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Coaching Leaders
Helping leaders to develop themselves and others
Curated by David Hain
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Rescooped by David Hain from The Leadership Lab by ANZIZAR
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Why You Can Never Finish Anything And How to Finally Change It

Why You Can Never Finish Anything And How to Finally Change It | Coaching Leaders | Scoop.it

The law of inertia tells us a body in motion stays in motion. And the same goes for projects, creative ideas, daily tasks, half-written emails, and that thing you stopped working on to read this article. When you interrupt a task, it can be difficult to pick it up again.

 

And we are interrupted nearly every three minutes, according to Gloria Mark, professor of informatics at University of California, Irvine. What's telling is that roughly half those interruptions are self-imposed.

 

The result: When you're working on something without a clear deadline, seeing it through to its end can be a huge challenge.


Via The Learning Factor, Jose Luis Anzizar
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The Learning Factor's curator insight, February 4, 2014 5:42 PM

Never finishing what you start is more than a bad habit it stems from fears and hesitations. Here's how to get past the procrastinator's paralysis.

Chris Shern's curator insight, February 5, 2014 7:39 AM

Being a big picture person can be a wonderful quality but you have to be able to "see the trees through the forest" in order to get things done. Find some tricks or useful techniques, whatever it may be find one that works for you.

Rescooped by David Hain from 21st Century Learning and Teaching
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Perfectionism, Procrastination, and Distress

Perfectionism, Procrastination, and Distress | Coaching Leaders | Scoop.it
A study that examines traits that predict psychological distress...

 

Excessive concerns about making mistakes, pernicious self-doubt, harsh self-criticism, impossibly high standards or expectations for performance, a strong and chronic tendency to evaluate one’s performance as not measuring up to levels expected by oneself or others - these are features of maladaptive perfectionism that predict psychological distress.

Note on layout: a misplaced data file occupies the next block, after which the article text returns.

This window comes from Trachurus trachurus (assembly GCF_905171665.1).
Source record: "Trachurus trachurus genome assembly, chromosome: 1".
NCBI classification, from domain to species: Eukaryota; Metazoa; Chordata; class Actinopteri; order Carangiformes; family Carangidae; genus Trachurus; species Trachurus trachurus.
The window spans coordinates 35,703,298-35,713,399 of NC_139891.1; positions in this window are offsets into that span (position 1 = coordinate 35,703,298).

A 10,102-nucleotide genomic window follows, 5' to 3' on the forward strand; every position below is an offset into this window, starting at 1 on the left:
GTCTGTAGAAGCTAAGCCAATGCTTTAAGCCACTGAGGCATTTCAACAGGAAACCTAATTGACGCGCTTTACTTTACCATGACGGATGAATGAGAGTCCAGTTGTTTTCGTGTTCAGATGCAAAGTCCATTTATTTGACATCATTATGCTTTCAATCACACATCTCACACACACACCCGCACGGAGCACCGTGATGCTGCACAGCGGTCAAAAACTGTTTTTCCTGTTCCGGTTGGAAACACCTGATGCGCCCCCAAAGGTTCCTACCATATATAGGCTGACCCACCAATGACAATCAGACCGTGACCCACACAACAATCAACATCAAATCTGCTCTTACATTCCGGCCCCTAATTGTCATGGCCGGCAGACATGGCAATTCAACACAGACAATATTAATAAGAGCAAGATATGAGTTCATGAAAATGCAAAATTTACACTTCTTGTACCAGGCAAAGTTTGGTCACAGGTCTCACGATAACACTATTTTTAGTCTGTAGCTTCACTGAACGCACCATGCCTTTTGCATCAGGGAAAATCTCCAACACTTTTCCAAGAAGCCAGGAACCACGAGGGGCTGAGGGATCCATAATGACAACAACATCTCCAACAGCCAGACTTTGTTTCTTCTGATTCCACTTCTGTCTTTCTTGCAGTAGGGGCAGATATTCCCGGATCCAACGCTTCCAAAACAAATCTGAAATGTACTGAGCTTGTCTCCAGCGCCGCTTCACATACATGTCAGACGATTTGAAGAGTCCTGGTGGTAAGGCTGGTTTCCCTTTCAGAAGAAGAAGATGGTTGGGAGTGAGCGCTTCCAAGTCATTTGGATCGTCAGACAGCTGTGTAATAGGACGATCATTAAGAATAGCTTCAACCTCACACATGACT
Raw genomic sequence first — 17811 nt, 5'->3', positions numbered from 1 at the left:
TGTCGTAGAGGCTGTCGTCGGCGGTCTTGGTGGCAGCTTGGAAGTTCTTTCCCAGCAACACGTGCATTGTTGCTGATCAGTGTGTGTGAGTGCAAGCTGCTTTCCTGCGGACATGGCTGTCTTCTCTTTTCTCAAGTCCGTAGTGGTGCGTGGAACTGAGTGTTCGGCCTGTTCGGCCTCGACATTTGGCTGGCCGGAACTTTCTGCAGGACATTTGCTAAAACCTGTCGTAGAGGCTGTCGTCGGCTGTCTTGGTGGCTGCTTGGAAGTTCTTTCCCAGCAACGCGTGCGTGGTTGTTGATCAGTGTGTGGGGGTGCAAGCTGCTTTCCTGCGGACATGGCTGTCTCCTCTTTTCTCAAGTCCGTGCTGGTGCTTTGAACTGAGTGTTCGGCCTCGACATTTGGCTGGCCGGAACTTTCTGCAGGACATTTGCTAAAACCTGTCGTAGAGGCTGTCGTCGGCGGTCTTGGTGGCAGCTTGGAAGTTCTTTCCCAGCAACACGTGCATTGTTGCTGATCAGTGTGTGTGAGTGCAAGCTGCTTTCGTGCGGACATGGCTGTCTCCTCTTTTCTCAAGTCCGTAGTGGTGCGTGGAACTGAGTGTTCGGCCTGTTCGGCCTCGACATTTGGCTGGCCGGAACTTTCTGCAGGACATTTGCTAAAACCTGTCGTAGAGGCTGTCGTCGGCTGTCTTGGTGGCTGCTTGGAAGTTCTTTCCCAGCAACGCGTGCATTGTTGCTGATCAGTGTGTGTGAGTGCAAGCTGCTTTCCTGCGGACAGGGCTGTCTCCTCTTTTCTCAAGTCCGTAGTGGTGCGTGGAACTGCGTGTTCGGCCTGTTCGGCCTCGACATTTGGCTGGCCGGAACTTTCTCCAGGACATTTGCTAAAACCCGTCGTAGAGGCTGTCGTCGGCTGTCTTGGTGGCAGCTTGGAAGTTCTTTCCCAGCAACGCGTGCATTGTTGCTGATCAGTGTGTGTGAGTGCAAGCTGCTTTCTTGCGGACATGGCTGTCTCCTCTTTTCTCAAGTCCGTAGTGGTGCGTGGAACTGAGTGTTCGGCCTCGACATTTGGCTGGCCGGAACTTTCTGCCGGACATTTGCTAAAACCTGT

Read more, very interesting...:

http://www.psychologytoday.com/blog/dont-delay/201210/perfectionism-procrastination-and-distress

 


Via Gust MEES
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Carly Armstrong's curator insight, March 11, 2014 4:11 PM

This article shows that perfectionism can be just as big a cause of stress as procrastination.  That the correlation between the two  is modest.  Procrastinators seem only minimally self-critical.  They have previous research as well as credible sources that they used in their research as well.

Rescooped by David Hain from Building Leadership Skills
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5 Ways to Save Time and Fight Procrastination

5 Ways to Save Time and Fight Procrastination | Coaching Leaders | Scoop.it

One of the very worst afflictions that can be experienced by a business owner, and one which can virtually bring a business to a grinding halt,  is procrastination.

 

If you know that you are a procrastinator, you will be well aware of the negative consequences that your behaviour is having on your business, and perhaps it is time you addressed the issue.

 

This good article, acknowledges the amount of time wasted by those who procrastinate, and it offers five basic tips that you can immediately implement to change your behaviour.